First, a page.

In a conventional spring-force restored MEMS switch, the ability to hot-switch radio frequency (RF) power is often limited by radio frequency (RF) latching of the device. RF latching occurs when the holding force created by applied RF signal voltage exceeds the restoring spring-force of the switch beam or bridge or movable arm member. For typical capacitive switches, RF hot-switching power is realistically limited to less than about 1 watt. Even at such moderate power, the lifetime of a switch will often be reduced because the presence of the RF voltage reduces the amount of dielectric charging the switch can sustain before failure. Although many system applications do not require hot-switching, a switch that is capable of hot switching can simplify the design of a system using the switch.
Operation over wide temperature ranges is another concern for RF MEMS switches. In devices using a metal bridge, a significant fraction of the spring constant typically arises from
Tension in the beam. If the thermal expansion coefficients of the beam and substrate are not well matched, the spring constant will vary significantly with temperature. This temperature-induced variation in spring constant reduces the safe operating margins of the device because the device must be stiff enough to operate at high temperature, but not so stiff that the operating voltage is excessive at low temperature.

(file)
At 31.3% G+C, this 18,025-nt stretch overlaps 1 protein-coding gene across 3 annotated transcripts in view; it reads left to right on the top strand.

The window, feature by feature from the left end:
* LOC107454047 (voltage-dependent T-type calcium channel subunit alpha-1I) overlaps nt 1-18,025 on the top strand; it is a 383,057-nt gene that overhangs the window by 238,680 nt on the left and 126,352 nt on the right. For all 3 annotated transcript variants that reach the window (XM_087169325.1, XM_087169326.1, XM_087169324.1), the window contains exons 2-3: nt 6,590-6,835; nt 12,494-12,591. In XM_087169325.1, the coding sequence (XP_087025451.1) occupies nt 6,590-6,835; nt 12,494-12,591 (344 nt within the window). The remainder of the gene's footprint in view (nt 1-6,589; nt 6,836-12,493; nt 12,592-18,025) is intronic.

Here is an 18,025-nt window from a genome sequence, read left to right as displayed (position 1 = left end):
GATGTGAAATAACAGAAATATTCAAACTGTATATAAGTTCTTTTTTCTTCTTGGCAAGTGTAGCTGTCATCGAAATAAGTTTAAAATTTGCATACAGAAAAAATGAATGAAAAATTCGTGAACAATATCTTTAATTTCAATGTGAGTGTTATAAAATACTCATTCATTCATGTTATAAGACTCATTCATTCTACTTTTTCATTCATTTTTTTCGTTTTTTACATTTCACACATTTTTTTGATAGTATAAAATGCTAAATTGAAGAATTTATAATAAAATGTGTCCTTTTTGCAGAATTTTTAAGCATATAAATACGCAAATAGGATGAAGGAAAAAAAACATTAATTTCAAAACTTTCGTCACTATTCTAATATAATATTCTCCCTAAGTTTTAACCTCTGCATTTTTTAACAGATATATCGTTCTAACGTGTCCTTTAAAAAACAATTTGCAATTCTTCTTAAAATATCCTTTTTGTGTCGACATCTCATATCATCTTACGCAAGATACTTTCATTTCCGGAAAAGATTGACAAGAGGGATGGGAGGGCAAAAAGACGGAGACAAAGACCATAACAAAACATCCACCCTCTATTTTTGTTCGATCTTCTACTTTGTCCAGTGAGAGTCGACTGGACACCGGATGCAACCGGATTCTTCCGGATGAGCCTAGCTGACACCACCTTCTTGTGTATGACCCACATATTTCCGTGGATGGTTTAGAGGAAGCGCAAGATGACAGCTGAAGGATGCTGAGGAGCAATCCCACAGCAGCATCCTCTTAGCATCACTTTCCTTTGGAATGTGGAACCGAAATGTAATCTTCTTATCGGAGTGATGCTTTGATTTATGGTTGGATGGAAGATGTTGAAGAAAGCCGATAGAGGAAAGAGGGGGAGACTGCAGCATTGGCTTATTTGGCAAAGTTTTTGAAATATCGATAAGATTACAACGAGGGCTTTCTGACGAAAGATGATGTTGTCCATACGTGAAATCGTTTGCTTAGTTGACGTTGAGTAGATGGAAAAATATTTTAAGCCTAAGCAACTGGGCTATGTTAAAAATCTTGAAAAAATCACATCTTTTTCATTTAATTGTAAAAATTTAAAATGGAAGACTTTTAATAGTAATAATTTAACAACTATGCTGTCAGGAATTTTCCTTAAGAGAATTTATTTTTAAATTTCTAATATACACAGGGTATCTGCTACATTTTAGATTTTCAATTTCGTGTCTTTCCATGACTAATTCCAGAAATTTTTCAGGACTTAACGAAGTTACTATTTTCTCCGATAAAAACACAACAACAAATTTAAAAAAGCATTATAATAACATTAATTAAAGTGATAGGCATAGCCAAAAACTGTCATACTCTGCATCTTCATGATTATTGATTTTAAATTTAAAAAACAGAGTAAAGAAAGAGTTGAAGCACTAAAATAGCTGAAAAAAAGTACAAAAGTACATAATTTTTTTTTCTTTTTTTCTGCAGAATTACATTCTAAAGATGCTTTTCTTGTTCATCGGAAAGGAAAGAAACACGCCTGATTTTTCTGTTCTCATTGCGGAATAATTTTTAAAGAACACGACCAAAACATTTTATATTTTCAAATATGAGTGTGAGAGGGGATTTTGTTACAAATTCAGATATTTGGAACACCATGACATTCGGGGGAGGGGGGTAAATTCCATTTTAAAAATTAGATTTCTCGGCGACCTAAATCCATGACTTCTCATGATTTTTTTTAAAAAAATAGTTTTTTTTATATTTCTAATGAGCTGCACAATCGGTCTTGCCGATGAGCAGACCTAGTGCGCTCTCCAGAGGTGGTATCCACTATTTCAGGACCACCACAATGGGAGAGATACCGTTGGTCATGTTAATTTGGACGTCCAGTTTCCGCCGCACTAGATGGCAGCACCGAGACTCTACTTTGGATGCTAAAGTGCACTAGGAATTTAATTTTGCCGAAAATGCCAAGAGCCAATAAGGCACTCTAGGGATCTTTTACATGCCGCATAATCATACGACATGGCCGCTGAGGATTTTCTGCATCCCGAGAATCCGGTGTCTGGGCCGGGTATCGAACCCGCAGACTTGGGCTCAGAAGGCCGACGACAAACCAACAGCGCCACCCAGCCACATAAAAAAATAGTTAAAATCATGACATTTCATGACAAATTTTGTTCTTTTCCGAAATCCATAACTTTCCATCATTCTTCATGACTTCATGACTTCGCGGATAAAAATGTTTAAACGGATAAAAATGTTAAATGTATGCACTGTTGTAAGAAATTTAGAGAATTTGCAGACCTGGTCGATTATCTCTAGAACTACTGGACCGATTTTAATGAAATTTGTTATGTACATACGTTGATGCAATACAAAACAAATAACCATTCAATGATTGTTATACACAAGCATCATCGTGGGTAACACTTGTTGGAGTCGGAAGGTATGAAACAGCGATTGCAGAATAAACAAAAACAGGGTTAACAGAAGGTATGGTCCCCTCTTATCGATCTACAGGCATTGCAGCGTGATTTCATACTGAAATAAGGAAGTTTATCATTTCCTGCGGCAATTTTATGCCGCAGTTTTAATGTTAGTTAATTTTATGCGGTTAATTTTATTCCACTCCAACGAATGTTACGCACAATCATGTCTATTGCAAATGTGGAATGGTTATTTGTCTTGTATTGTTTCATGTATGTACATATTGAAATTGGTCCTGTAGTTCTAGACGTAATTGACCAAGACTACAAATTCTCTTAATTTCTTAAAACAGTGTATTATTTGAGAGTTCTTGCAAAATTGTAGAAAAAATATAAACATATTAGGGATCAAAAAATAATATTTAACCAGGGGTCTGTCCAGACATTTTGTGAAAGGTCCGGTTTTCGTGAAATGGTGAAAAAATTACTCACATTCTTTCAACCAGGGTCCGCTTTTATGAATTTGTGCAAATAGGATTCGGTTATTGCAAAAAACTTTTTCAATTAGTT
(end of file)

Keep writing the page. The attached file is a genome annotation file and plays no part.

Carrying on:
Switching speed of the RF MEMS switch is determined by the net actuator force, the mass of the moving structure, the distance the structure moves, and the damping of the atmosphere surrounding the moving structure. In the zip-mode or touch-mode or S-shaped switch arm MEMS switch of special interest in the present invention, the net actuator force can be further increased by removing the opposing spring force of the moving beam. Optimization of the switching speed can be completed by making the moving beam less massive, and by removing the damping atmosphere surrounding the beam. Unfortunately however, for most spring-force restored devices, their relatively high mechanical Q-factors result in many milliseconds of ringing upon opening when operating in even moderate vacuum.
For parallel-plate actuated spring-force restored RF MEMS devices, there is a critical trade-off between operating voltage, restoring force, and capacitance ratio. For devices operating at the same voltage, the restoring force of the device can be increased by decreasing the open-state gap and increasing the beam spring constant. As a result, the increased restoring force required for reliable operation is achieved by reducing the on-state to off-state capacitance ratio of the device.